Remote monitoring and management (RMM) is software with a pretty simple mission: save IT pros time and effort. How? Instead of waiting for a user to report an issue, an RMM lets you automate responses and gain insights that can reduce issues down the road.

Now, there are plenty of other software tools you could use to make life easier and to be clear, RMMs aren’t the right tool for every job. So let’s take a closer look at what an RMM is, the problems RMMs solve, and other tools that help fill in the gaps RMMs don’t cover.

What is RMM?

Remote monitoring and management (RMM) is a class of software used for centralized monitoring and management of IT assets, especially servers and endpoints.

Of course, “monitoring” and “management” are broad terms, so let’s drill down. From a monitoring perspective, an RMM enables IT to track metrics related to CPU, memory, disk, and network I/O from all endpoints, servers, and network devices across multiple sites.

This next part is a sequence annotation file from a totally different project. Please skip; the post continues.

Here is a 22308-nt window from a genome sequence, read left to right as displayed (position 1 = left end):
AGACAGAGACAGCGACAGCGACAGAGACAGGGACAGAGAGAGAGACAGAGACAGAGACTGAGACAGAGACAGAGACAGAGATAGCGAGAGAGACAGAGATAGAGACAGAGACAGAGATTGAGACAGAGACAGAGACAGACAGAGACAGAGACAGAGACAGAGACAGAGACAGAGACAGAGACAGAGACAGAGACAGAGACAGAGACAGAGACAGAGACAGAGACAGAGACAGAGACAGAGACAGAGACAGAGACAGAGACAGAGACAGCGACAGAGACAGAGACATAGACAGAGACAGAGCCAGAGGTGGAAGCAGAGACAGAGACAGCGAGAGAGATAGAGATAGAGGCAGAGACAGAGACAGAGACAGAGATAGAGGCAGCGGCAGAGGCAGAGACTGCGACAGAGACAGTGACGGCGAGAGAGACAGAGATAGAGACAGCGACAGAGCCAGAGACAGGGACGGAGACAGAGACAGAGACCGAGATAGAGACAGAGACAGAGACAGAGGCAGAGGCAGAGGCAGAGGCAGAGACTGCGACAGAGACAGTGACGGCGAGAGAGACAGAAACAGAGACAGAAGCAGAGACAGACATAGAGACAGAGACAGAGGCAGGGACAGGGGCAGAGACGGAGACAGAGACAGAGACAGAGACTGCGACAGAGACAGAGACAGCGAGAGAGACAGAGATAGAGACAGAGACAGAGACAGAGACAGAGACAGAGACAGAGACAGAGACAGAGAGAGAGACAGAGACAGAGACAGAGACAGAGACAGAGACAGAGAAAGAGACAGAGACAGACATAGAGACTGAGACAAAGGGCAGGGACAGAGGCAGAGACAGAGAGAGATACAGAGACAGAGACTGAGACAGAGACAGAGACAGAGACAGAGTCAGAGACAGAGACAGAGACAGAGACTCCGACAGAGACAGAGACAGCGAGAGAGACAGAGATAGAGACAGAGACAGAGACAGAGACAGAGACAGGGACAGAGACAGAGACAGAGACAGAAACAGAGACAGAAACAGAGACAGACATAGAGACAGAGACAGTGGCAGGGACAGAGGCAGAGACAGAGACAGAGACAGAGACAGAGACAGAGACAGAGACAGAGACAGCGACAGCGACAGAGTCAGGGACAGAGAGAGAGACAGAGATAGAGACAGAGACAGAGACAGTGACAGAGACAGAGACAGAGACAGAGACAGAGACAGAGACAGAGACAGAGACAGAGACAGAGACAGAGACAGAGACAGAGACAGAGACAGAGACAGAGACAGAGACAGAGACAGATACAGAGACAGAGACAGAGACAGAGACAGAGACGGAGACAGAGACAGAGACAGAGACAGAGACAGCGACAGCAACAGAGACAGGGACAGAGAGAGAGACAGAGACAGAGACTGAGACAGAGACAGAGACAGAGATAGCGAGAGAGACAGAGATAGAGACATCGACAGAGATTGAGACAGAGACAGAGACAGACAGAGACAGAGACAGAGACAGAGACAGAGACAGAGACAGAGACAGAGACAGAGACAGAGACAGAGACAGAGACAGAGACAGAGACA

If something goes wrong (e.g CPU usage gets abnormally high), IT admins can use the “management” features of an RMM to execute commands or access a remote terminal or desktop to troubleshoot that endpoint remotely. Additionally, the “management” features let IT perform routine tasks like automating responses, patching devices, and installing or updating software packages.

How do RMMs work?

Generally, RMM software takes an autonomous agent-based approach to monitoring and management. For that to work, each monitored endpoint needs an RMM agent installed. That agent collects data from individual machines and sends them back to the central management portal. It can also act in the other directions as well—providing a mechanism for remote management features to access the device.

What are some common RMM features?

If you’re familiar with other control software, like professional services automation (PSA) platforms, network management systems (NMS), network monitoring tools, or network mappers, you might wonder what makes RMM different.

It’s a good question. There certainly is overlap across these different solutions, and vendors often add features to products that can blur the lines between different software categories. An RMM can have features you’d associate with PSAs, and an NMS can have RMM features, while network mappers might have performance monitoring functionality, etc.